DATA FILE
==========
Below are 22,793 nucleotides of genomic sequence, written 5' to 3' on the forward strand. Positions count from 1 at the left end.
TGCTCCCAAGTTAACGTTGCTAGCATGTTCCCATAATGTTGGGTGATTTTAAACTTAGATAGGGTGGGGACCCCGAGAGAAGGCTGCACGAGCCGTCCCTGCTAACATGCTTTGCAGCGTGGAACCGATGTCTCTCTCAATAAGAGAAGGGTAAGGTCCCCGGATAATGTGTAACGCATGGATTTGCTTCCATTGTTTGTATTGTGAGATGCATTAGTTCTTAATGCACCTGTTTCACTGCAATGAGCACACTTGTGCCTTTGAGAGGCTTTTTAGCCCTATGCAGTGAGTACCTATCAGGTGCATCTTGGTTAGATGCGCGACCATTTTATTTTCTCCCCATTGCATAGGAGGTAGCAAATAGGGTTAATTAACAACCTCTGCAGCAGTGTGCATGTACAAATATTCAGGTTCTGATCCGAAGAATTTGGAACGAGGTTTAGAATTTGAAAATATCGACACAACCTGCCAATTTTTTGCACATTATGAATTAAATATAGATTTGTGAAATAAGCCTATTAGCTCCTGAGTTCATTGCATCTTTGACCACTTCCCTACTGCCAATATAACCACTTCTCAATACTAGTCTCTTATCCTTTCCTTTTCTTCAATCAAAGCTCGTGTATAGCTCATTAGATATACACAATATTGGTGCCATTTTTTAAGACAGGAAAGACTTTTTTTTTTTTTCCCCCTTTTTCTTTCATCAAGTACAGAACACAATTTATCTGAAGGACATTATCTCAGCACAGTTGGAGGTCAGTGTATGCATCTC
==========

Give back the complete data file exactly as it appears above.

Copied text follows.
Below are 22,793 nucleotides of genomic sequence, written 5' to 3' on the forward strand. Positions count from 1 at the left end.
TGCTCCCAAGTTAACGTTGCTAGCATGTTCCCATAATGTTGGGTGATTTTAAACTTAGATAGGGTGGGGACCCCGAGAGAAGGCTGCACGAGCCGTCCCTGCTAACATGCTTTGCAGCGTGGAACCGATGTCTCTCTCAATAAGAGAAGGGTAAGGTCCCCGGATAATGTGTAACGCATGGATTTGCTTCCATTGTTTGTATTGTGAGATGCATTAGTTCTTAATGCACCTGTTTCACTGCAATGAGCACACTTGTGCCTTTGAGAGGCTTTTTAGCCCTATGCAGTGAGTACCTATCAGGTGCATCTTGGTTAGATGCGCGACCATTTTATTTTCTCCCCATTGCATAGGAGGTAGCAAATAGGGTTAATTAACAACCTCTGCAGCAGTGTGCATGTACAAATATTCAGGTTCTGATCCGAAGAATTTGGAACGAGGTTTAGAATTTGAAAATATCGACACAACCTGCCAATTTTTTGCACATTATGAATTAAATATAGATTTGTGAAATAAGCCTATTAGCTCCTGAGTTCATTGCATCTTTGACCACTTCCCTACTGCCAATATAACCACTTCTCAATACTAGTCTCTTATCCTTTCCTTTTCTTCAATCAAAGCTCGTGTATAGCTCATTAGATATACACAATATTGGTGCCATTTTTTAAGACAGGAAAGACTTTTTTTTTTTTTCCCCCTTTTTCTTTCATCAAGTACAGAACACAATTTATCTGAAGGACATTATCTCAGCACAGTTGGAGGTCAGTGTATGCATCTC